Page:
Ransomwareis similar to a ‘worm' – It often restricts access to a computer system and then demands ransom be paid if it is to be removed. Scare ware is ‘scam software', utilising social engineering to convince users into downloading malicious software e.g. convincing a user that a virus has infected their computer and suggesting the download of (fake) antivirus software. Spyware sends personal information from your computer to a third party without your knowledge or consent.

 

Confidentiality, Accessibility, Integrity

 

  1. XXS and CSRF attacks

 

A web application present on a trusted site is presented via hyperlink to an unsuspecting user. Clicking on the hyperlink will download malicious content. CSRF is similar, except a cyber-criminal imitates a trusted user of a site instead.

 

Confidentiality, Integrity

 

  1. Pharming

 

Redirecting users from legitimate websites to fraudulent websites. These fraudulent sites are almost identical to the real ones, however any personal information entered into the forms (password, credit card number etc.) is sent to the cyber-criminal. An attacker can achieve this through Domain Name

System poisoning.

 

Confidentiality, Accessibility, Integrity

 

 

 

 

 

  1. Phishing, smishing and vishing

,

 

Similar to Pharming Phishing also use fraudulent websites to collect confidential information. However a user is first directed to the website through an email appearing to come from a legitimate provider e.g. their bank, urging them to check/confirm their information. The user is than directed to a fraudulent site. Smishingis a more sophisticated form of phishing and uses phone text messages to bait victims. Vishing aims at tricking a user into making a phone call – either through calling the user or sending them an email. For example, a user may be told that their credit card has been breached ant that they need to call a number to change it. The user rings up the number and enters the credit card number through keystrokes on the phone, which can then be recorded by the cyber-criminal.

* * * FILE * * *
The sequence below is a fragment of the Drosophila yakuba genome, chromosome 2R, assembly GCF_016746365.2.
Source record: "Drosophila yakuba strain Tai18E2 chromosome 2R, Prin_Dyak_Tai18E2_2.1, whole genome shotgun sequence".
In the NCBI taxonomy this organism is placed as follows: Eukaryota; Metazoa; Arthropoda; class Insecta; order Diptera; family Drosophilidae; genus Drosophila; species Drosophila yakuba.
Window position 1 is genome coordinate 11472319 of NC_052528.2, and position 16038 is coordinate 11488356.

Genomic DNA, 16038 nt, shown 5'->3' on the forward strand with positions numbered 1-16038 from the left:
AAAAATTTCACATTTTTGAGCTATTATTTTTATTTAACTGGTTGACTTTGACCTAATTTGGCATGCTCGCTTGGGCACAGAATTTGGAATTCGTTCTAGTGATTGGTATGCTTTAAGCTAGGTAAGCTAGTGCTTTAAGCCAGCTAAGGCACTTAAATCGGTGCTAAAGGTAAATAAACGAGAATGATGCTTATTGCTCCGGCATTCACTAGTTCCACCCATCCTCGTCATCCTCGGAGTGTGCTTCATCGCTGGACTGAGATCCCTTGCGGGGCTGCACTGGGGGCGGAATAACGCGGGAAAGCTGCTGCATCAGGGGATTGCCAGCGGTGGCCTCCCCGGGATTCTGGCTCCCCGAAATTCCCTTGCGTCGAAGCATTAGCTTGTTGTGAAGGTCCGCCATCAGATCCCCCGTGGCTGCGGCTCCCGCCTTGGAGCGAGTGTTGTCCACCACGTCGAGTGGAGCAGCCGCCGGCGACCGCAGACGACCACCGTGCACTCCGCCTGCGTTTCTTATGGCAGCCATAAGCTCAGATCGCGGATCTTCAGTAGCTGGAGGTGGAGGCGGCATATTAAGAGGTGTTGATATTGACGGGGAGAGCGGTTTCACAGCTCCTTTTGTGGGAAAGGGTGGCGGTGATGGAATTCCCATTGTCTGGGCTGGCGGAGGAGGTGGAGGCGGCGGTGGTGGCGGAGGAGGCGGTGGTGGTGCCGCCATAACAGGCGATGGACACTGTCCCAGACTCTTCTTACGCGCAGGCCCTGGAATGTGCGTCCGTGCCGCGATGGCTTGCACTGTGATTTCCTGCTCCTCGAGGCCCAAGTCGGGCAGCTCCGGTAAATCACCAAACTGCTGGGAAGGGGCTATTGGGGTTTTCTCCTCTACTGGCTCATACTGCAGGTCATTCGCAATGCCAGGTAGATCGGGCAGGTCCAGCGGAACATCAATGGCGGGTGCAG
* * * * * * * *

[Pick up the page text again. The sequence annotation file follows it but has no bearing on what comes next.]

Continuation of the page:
Confidentiality, Accessibility, Integrity

 

 

 

 

 

 

 

 

 

       

     

 

 

 

 

 

 

 

 

 

 

 

 

 

Cyber-crime

Risks

 

 

 

 
  1. Cyber-crime covers a broad range of attacks –some more harmful than others and some more criminal than others. Motives, capabilities and vulnerabilities can quickly change as cyber-criminals of all stripes, rapidly innovate. Thus, it is worth defining whether and under what circumstances cyber-crime in securities markets could pose a systemic risk. To guide such an analysis, the following ‘systemic risk impact factors' are proposed:

 

 

  1. Size of the threat
  2. Complexity
  3. Incentive structure
  4. Effect on market integrity and efficiency
  5. Infiltration of non-substitutable and/or interconnected services
  6. Transparency and awareness
  7. Level of cyber-security and cyber-resilience
  8. Effectiveness of existing regulation

 

 

 

Size of the threat

Analysis of how widespread and common cyber-crime is (for example frequency of attacks and number of targets) can assist in identifying growth trends and in pinpointing particularly vulnerable points - those sections or types of actors in securities markets, which are most targeted.

 

 

 

 

 

 

 

 

 

 

 

 

 

 

 

 

 

Complexity

When assessing the risk posed by cyber-crime, it is important to distinguish between simple and complex attacks. The complexity of attacks can provide information about the resources of cyber-criminals and depth of attacks. Simple attacks are more likely to be detected quickly with impacts mitigated. More complex attacks may take longer to detect, with longer-term impacts – and may imply quite sophisticated capabilities on the side of the cyber-criminal. Thus, in securities markets, potential indicators should also track:

  • The complexity of techniques used, especially those used most commonly;
  • The percentage of attacks utilizing social engineering;